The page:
The Chicago Board of Trade (Cbot) is upgrading its e-cbot electronic trading system - which is powered by the Liffe Connect platform from Euronext.liffe - in order to expand global access to its products. The news comes as the exchange signals a rise in trading fees for some US Treasury futures contracts by up to 60%.
Cbot says new functionality on the platform will include order book management, which will improve users' ability to oversee risk exposure across multiple users.
Additionally, stop orders will exist at the host level, expanding the number of order types directly accessible via the platform, and nine inter-commodity spread strategies for financial products will be added to the system.
Bernard Dan, president and CEO, Cbot, says: "The upgrade will not only increase the functionality available on the Cbot electronic trading platform, but the enhancements also are designed to expand global access to Cbot products and build further liquidity across all product categories."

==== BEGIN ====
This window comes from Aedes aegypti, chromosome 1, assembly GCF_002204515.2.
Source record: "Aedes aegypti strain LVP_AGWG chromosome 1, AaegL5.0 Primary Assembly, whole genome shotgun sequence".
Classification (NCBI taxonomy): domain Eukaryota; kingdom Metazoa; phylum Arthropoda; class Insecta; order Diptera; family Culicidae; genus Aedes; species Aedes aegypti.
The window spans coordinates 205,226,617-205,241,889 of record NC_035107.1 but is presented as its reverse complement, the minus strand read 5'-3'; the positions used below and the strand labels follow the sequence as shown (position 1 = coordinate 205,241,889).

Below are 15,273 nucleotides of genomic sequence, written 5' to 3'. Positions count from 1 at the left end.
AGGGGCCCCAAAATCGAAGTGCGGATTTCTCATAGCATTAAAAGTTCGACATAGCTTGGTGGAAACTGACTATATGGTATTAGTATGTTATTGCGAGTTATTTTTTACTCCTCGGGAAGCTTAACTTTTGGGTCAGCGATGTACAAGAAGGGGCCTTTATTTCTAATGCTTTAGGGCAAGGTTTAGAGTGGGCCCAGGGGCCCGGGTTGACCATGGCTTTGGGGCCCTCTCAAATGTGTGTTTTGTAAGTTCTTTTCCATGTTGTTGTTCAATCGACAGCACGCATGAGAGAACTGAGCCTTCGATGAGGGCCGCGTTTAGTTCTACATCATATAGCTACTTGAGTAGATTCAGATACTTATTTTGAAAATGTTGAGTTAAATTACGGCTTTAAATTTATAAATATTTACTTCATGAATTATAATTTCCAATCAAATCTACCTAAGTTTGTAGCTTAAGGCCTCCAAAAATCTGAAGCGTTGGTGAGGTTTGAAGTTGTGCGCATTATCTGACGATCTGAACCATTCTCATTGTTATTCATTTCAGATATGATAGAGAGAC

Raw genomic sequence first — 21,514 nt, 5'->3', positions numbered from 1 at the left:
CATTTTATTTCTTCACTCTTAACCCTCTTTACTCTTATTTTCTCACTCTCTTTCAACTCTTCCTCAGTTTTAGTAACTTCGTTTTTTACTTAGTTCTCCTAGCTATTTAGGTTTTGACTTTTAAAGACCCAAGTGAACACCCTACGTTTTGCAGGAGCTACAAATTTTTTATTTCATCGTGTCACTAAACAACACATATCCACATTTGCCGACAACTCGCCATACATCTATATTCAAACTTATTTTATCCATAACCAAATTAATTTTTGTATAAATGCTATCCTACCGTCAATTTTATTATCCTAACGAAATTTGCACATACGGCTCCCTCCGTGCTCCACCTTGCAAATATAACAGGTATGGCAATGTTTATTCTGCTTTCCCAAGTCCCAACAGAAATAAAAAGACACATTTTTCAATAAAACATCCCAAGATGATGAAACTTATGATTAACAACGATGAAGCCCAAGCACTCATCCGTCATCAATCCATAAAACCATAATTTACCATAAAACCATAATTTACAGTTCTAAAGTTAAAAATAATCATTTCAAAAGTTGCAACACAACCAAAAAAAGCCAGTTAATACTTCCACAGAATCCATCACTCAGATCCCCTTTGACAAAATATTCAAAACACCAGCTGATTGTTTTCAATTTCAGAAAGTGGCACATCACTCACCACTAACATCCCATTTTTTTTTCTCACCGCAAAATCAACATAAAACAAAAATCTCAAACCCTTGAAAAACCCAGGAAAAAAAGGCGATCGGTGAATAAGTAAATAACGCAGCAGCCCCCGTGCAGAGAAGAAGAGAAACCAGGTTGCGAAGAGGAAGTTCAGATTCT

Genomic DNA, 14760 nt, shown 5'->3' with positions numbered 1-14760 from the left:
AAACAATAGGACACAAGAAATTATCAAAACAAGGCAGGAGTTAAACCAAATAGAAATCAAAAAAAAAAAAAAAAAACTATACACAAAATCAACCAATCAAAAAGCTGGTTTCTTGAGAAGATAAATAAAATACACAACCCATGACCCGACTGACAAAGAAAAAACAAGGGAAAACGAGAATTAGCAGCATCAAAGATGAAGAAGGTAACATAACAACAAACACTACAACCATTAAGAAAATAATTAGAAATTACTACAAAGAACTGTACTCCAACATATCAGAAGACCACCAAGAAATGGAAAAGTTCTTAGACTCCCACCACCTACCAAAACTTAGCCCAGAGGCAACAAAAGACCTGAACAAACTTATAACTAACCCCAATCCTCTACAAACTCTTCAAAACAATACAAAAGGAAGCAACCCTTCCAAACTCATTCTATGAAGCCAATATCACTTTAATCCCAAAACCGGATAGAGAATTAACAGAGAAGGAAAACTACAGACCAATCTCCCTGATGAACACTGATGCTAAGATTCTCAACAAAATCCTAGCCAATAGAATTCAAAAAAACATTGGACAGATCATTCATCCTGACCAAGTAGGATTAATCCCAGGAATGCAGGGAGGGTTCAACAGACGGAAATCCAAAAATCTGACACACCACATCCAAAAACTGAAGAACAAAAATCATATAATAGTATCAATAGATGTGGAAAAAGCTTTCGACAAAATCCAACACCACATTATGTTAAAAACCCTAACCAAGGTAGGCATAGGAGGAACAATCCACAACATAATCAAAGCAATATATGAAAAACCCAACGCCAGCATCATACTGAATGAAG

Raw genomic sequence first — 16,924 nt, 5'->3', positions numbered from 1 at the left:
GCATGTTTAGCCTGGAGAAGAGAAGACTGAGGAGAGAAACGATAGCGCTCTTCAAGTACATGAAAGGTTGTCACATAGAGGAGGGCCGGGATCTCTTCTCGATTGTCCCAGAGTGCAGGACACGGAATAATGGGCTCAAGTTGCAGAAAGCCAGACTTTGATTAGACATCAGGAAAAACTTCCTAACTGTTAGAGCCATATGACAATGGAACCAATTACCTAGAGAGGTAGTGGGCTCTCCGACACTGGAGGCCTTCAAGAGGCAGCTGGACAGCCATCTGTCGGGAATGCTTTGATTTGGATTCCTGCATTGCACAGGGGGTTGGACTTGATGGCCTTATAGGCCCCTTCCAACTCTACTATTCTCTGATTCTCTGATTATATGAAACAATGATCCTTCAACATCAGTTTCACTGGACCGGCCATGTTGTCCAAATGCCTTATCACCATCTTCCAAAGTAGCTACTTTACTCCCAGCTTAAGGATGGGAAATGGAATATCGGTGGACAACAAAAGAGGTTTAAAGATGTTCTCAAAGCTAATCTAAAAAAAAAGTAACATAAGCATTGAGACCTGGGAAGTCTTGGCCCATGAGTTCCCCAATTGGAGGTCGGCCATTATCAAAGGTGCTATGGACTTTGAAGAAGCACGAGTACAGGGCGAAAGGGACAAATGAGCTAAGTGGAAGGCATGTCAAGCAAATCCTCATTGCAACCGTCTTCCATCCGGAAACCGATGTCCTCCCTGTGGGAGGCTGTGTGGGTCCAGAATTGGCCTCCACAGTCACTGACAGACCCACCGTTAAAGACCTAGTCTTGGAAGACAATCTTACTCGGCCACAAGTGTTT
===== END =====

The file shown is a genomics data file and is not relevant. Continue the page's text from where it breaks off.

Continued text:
Cbot says the initiative will increase risk management opportunities for customers and also will provide enhanced speed and capacity.
In addition, the exchange says it will move the hosting of its e-trading platform from Chicago to London and extend the number of trading hours on the system. This will make Cbot's markets for interest rate, equity index and metals products available to electronic market users for an additional hour each day, bringing the trading day to 22 hours.
News of the upgrade comes as the exchange announces considerable fee hikes for users of its e-trading system.
As of 1 October 2005, the exchange is raising fees for e-trading of US Treasury futures contracts by 60%, from three cents to five cents per contract. Cbot members trading for their own account on the electronic platform will pay five cents per contract, up from the current three cents. Fees charged to non-members for trading US Treasury futures will increase 50%, from 30 cents to 45 cents per contract.
The Chicago exchange previously slashed trading fees for US treasury futures in early 2004, just prior to the launch of the Eurex US platform.
Eurex is currently contesting a suit filed against Cbot and CME alleging the Chicago exchanges violated the Sherman Act by lowering fees to "predatory levels" just prior to the launch of its platform in the US market. However, the Swiss-German exchange failed to make in-roads into the Treasury futures market and says it will now concentrate on currency futures instead.